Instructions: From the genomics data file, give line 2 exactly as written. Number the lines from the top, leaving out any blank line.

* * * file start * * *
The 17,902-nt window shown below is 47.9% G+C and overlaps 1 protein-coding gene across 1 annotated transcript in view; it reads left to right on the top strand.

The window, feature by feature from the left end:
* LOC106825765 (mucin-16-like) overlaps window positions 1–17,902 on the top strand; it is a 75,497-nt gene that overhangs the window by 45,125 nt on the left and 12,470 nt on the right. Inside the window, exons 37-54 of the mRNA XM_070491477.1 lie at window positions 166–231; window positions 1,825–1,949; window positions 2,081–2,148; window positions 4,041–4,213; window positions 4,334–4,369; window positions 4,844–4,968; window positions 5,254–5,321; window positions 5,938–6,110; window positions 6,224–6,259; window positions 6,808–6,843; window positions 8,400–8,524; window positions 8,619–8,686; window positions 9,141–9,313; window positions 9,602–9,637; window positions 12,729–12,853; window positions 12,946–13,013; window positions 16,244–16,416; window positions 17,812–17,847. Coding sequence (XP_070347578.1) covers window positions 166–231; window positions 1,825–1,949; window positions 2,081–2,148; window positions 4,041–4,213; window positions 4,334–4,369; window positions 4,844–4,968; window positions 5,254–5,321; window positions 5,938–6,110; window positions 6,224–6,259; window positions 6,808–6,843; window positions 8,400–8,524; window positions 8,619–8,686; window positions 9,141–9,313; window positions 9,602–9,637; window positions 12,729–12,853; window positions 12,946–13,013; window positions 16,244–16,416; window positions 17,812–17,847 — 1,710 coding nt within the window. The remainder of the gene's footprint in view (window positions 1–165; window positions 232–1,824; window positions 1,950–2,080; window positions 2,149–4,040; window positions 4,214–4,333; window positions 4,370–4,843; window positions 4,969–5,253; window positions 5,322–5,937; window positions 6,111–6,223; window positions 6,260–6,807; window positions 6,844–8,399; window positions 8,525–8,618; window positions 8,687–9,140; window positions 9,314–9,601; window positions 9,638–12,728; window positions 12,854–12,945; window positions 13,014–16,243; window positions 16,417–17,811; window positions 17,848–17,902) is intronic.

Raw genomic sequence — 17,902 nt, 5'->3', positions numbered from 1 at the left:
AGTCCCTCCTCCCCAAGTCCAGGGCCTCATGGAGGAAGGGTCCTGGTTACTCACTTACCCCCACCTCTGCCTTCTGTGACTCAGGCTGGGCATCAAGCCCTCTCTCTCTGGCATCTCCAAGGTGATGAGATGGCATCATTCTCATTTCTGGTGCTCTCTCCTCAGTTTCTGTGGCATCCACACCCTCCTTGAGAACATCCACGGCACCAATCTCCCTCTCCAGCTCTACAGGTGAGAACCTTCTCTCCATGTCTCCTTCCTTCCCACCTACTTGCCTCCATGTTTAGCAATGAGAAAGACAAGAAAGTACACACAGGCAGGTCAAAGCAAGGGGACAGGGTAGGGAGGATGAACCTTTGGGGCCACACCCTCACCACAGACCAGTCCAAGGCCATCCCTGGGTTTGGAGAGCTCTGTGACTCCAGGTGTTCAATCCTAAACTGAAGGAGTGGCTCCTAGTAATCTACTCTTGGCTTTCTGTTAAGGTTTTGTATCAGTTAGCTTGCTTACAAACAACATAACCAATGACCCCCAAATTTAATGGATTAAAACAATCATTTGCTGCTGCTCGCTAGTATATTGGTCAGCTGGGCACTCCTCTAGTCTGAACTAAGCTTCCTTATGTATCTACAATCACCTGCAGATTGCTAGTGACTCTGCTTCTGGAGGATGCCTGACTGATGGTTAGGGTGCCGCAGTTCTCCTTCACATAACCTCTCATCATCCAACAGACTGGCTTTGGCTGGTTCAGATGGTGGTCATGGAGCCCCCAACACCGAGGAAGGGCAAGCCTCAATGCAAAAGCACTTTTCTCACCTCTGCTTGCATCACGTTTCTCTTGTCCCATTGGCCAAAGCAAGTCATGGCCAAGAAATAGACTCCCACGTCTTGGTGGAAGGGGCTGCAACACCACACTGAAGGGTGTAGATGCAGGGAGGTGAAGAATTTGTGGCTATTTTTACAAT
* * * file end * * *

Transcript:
The window, feature by feature from the left end: